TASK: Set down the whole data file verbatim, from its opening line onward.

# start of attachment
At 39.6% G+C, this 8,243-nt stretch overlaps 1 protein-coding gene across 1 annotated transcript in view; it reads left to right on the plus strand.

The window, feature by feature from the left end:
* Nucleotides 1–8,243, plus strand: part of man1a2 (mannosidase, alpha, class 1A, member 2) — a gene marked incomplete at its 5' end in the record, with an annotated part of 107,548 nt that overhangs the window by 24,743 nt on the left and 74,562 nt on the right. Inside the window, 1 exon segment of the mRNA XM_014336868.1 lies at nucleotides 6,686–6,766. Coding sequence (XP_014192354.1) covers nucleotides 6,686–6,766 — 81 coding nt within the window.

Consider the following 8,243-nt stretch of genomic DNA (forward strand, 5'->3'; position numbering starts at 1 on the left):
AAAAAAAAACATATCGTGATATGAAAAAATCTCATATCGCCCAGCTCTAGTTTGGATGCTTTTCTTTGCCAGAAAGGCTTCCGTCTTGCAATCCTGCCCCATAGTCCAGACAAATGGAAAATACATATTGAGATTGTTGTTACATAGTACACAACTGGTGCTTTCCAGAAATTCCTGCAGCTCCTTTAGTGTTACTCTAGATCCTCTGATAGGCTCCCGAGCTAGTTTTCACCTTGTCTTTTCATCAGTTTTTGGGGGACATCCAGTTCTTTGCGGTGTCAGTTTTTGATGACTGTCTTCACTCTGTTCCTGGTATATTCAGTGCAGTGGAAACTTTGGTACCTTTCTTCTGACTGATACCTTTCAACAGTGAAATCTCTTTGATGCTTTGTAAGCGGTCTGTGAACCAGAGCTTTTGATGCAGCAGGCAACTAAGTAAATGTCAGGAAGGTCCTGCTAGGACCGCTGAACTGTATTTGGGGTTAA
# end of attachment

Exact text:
At 39.6% G+C, this 8,243-nt stretch overlaps 1 protein-coding gene across 1 annotated transcript in view; it reads left to right on the plus strand.

The window, feature by feature from the left end:
* Nucleotides 1–8,243, plus strand: part of man1a2 (mannosidase, alpha, class 1A, member 2) — a gene marked incomplete at its 5' end in the record, with an annotated part of 107,548 nt that overhangs the window by 24,743 nt on the left and 74,562 nt on the right. Inside the window, 1 exon segment of the mRNA XM_014336868.1 lies at nucleotides 6,686–6,766. Coding sequence (XP_014192354.1) covers nucleotides 6,686–6,766 — 81 coding nt within the window.

Consider the following 8,243-nt stretch of genomic DNA (forward strand, 5'->3'; position numbering starts at 1 on the left):
AAAAAAAAACATATCGTGATATGAAAAAATCTCATATCGCCCAGCTCTAGTTTGGATGCTTTTCTTTGCCAGAAAGGCTTCCGTCTTGCAATCCTGCCCCATAGTCCAGACAAATGGAAAATACATATTGAGATTGTTGTTACATAGTACACAACTGGTGCTTTCCAGAAATTCCTGCAGCTCCTTTAGTGTTACTCTAGATCCTCTGATAGGCTCCCGAGCTAGTTTTCACCTTGTCTTTTCATCAGTTTTTGGGGGACATCCAGTTCTTTGCGGTGTCAGTTTTTGATGACTGTCTTCACTCTGTTCCTGGTATATTCAGTGCAGTGGAAACTTTGGTACCTTTCTTCTGACTGATACCTTTCAACAGTGAAATCTCTTTGATGCTTTGTAAGCGGTCTGTGAACCAGAGCTTTTGATGCAGCAGGCAACTAAGTAAATGTCAGGAAGGTCCTGCTAGGACCGCTGAACTGTATTTGGGGTTAA